Breathing is regulated automatically by the respiratory control center at the base of the brain. This control center sends signals down the spine to make the muscles of the diaphragm, chest, neck and abdomen contract and relax to expand and compress the lungs.Continue Reading
To some degree, people can control their breathing. They can breathe faster, slower, deeper or shallower, or they can hold their breath or focus on their breathing while meditating.
People breathe faster and more deeply when working, exercising or feeling intense emotions, such as fear or anger. Conversely, breathing slows and becomes shallower when the air contains toxins or irritants.
Many sensors in the brain, blood vessels, muscles and lungs adjust the breathing rate. The brain and two major blood vessels, the carotid artery and aorta, increase or decrease breathing in correspondence with carbon dioxide or oxygen levels in the blood. Airway sensors can detect lung irritants and trigger coughing and sneezing. Alveoli sensors can detect fluid buildup in the lungs to trigger rapid, shallow breathing. When a person is physically active, joint and muscle sensors cause faster breathing.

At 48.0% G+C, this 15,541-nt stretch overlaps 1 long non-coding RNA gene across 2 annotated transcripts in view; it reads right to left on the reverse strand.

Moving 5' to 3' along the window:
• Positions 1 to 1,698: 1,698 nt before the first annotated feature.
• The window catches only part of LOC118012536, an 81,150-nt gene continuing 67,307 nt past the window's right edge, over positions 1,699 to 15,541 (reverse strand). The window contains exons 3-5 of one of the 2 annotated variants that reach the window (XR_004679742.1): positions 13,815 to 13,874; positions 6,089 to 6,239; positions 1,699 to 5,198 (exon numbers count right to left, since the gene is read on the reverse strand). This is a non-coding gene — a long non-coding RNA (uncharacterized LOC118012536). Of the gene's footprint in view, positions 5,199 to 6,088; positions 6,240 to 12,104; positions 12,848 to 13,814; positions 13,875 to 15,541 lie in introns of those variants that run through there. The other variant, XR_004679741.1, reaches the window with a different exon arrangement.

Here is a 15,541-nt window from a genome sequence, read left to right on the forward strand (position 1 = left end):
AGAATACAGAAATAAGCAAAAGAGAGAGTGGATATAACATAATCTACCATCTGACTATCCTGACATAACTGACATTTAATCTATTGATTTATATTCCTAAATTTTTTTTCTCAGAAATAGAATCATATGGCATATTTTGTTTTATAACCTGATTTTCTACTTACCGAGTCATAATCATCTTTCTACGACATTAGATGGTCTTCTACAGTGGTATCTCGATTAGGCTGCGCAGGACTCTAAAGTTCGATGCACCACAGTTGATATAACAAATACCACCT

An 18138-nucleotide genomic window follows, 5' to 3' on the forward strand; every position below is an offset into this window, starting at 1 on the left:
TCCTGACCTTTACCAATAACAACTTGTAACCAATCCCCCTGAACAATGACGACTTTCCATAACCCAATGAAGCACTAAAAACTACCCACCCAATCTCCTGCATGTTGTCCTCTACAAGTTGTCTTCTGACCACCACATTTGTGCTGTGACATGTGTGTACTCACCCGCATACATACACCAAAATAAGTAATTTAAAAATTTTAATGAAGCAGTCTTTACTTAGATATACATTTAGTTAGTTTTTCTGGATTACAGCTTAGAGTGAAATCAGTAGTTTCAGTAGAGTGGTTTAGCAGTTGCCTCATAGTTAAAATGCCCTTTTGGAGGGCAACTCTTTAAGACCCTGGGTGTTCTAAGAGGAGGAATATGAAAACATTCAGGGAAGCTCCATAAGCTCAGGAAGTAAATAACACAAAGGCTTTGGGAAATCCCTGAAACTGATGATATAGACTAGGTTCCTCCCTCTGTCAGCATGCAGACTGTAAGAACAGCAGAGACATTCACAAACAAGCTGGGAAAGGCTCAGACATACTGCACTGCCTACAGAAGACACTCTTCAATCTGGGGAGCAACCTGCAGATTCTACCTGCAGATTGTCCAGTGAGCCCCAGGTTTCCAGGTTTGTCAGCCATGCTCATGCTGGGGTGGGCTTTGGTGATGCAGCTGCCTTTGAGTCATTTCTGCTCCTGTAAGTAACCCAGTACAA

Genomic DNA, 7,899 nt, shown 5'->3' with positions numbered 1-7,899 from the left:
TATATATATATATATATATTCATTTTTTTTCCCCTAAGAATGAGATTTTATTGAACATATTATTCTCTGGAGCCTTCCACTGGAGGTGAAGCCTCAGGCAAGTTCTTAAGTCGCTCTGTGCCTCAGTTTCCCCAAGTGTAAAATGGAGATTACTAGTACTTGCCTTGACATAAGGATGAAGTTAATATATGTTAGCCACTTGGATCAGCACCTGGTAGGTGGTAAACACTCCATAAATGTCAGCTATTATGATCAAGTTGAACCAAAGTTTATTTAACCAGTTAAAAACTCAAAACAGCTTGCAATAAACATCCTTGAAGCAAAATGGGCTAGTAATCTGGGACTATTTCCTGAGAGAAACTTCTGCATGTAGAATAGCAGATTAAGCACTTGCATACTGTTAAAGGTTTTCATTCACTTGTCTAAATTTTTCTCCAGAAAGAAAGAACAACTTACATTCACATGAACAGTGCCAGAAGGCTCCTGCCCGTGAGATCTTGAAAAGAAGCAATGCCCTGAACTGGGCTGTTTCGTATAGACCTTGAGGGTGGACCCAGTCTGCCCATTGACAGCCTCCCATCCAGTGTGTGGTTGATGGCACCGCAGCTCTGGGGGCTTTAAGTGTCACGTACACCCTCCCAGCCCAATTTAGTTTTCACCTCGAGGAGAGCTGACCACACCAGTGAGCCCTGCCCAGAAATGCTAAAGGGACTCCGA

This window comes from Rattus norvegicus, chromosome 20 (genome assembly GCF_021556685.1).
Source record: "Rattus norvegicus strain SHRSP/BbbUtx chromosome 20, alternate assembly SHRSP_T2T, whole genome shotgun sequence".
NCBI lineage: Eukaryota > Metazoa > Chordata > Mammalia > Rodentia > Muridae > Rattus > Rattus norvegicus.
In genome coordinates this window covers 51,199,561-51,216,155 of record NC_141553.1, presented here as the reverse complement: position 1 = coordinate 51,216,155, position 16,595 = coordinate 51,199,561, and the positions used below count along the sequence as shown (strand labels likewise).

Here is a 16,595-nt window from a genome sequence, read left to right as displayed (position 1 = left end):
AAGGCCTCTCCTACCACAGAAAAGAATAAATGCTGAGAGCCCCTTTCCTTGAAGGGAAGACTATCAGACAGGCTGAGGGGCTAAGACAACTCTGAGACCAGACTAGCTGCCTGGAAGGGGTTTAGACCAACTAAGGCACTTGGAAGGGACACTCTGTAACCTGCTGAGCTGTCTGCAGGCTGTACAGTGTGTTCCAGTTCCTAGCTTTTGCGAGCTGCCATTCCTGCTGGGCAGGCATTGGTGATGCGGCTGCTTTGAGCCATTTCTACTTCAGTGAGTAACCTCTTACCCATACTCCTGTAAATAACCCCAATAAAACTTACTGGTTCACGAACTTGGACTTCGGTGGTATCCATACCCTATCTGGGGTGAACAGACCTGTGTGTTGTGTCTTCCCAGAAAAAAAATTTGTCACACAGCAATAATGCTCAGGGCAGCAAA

Breathing sensors don’t always work properly. People with asthma have sensors that sometimes react to unfamiliar substances, causing the airways to contract and hinder breathing. Injury or disease can affect breathing. If the fine hairs that line the upper airways don’t trap all the germs, pneumonia can develop. Long-term smoking or exposure to air pollutants damage airways and air sacs, which also affects breathing. Steady blood flow to the air sacs is essential for breathing, and long periods of inactivity or surgery can create blood clots that can block a lung artery.Learn more about Nerves